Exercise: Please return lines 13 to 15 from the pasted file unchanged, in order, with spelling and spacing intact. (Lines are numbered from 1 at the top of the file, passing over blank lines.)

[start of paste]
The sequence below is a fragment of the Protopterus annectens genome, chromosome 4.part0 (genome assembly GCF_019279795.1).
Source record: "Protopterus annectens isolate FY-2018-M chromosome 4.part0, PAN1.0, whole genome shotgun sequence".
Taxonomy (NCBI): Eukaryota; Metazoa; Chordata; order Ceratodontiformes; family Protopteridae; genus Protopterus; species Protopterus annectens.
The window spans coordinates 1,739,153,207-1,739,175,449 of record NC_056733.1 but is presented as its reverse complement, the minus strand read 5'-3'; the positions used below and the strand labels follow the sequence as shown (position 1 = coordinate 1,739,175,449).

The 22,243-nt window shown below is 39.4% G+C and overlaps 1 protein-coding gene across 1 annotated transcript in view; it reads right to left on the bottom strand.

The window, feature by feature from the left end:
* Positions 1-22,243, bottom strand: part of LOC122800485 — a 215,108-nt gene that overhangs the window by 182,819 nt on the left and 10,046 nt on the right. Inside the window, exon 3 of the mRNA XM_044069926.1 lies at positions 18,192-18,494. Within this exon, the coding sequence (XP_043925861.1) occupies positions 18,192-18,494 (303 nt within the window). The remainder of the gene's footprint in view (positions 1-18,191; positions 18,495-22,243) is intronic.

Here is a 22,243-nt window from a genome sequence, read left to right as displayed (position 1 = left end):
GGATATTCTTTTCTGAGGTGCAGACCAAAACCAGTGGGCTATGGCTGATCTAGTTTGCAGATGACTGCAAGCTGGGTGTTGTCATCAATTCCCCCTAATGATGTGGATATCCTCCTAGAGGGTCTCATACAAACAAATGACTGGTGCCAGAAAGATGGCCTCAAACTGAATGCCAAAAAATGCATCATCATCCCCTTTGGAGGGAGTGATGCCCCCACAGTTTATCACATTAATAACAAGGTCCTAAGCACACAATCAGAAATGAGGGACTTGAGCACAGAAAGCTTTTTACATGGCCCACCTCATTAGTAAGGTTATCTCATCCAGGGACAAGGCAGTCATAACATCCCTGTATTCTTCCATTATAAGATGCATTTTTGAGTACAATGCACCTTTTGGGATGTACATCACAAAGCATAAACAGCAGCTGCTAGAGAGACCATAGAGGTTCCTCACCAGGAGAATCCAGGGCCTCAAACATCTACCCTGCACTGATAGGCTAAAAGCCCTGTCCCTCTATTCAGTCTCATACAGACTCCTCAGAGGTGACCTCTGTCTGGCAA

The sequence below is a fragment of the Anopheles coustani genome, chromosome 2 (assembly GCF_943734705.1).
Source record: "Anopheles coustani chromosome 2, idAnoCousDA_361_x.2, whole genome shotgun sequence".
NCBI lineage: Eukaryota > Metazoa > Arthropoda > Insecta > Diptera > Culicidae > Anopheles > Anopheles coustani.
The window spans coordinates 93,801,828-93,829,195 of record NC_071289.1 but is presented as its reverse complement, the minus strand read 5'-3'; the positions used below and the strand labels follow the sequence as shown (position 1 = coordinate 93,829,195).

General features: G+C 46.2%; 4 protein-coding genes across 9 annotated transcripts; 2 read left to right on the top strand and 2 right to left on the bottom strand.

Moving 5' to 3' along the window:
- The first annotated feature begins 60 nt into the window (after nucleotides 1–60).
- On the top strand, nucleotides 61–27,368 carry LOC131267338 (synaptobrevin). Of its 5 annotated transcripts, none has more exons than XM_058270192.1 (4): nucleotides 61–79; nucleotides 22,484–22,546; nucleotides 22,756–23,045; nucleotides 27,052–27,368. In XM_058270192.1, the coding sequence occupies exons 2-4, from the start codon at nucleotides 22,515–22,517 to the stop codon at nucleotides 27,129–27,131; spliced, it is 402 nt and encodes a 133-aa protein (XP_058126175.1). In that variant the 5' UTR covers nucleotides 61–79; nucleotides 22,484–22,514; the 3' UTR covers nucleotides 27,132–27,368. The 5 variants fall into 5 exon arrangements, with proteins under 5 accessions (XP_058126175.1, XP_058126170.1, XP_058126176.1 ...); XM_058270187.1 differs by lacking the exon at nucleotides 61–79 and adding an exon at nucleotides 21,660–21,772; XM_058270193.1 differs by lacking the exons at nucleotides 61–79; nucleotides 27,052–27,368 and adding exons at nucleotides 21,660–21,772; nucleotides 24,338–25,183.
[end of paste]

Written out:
The window spans coordinates 93,801,828-93,829,195 of record NC_071289.1 but is presented as its reverse complement, the minus strand read 5'-3'; the positions used below and the strand labels follow the sequence as shown (position 1 = coordinate 93,829,195).

General features: G+C 46.2%; 4 protein-coding genes across 9 annotated transcripts; 2 read left to right on the top strand and 2 right to left on the bottom strand.

Moving 5' to 3' along the window: